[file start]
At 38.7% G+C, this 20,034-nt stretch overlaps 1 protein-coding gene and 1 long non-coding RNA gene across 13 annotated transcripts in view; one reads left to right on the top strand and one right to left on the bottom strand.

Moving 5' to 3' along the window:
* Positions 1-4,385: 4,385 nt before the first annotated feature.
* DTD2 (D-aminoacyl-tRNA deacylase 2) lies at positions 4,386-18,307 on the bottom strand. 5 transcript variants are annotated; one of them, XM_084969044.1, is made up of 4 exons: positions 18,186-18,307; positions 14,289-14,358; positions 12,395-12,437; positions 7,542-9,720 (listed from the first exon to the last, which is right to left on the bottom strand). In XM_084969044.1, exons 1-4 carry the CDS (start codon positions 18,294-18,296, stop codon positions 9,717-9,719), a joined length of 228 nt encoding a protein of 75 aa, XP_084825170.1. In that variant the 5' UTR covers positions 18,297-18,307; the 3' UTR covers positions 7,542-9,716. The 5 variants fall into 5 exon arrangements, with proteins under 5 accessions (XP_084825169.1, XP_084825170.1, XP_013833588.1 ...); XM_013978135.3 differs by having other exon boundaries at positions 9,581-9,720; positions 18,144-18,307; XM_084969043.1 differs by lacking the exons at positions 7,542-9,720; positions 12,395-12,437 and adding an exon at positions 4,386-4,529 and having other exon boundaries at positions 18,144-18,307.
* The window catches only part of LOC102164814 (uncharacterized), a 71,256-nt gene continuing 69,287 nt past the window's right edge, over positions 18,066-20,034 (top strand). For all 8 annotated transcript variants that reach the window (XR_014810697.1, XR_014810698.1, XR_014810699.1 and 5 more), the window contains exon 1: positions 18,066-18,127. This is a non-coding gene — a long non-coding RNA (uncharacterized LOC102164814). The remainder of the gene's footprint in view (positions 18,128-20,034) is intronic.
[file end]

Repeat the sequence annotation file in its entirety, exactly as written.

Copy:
At 38.7% G+C, this 20,034-nt stretch overlaps 1 protein-coding gene and 1 long non-coding RNA gene across 13 annotated transcripts in view; one reads left to right on the top strand and one right to left on the bottom strand.

Moving 5' to 3' along the window:
* Positions 1-4,385: 4,385 nt before the first annotated feature.
* DTD2 (D-aminoacyl-tRNA deacylase 2) lies at positions 4,386-18,307 on the bottom strand. 5 transcript variants are annotated; one of them, XM_084969044.1, is made up of 4 exons: positions 18,186-18,307; positions 14,289-14,358; positions 12,395-12,437; positions 7,542-9,720 (listed from the first exon to the last, which is right to left on the bottom strand). In XM_084969044.1, exons 1-4 carry the CDS (start codon positions 18,294-18,296, stop codon positions 9,717-9,719), a joined length of 228 nt encoding a protein of 75 aa, XP_084825170.1. In that variant the 5' UTR covers positions 18,297-18,307; the 3' UTR covers positions 7,542-9,716. The 5 variants fall into 5 exon arrangements, with proteins under 5 accessions (XP_084825169.1, XP_084825170.1, XP_013833588.1 ...); XM_013978135.3 differs by having other exon boundaries at positions 9,581-9,720; positions 18,144-18,307; XM_084969043.1 differs by lacking the exons at positions 7,542-9,720; positions 12,395-12,437 and adding an exon at positions 4,386-4,529 and having other exon boundaries at positions 18,144-18,307.
* The window catches only part of LOC102164814 (uncharacterized), a 71,256-nt gene continuing 69,287 nt past the window's right edge, over positions 18,066-20,034 (top strand). For all 8 annotated transcript variants that reach the window (XR_014810697.1, XR_014810698.1, XR_014810699.1 and 5 more), the window contains exon 1: positions 18,066-18,127. This is a non-coding gene — a long non-coding RNA (uncharacterized LOC102164814). The remainder of the gene's footprint in view (positions 18,128-20,034) is intronic.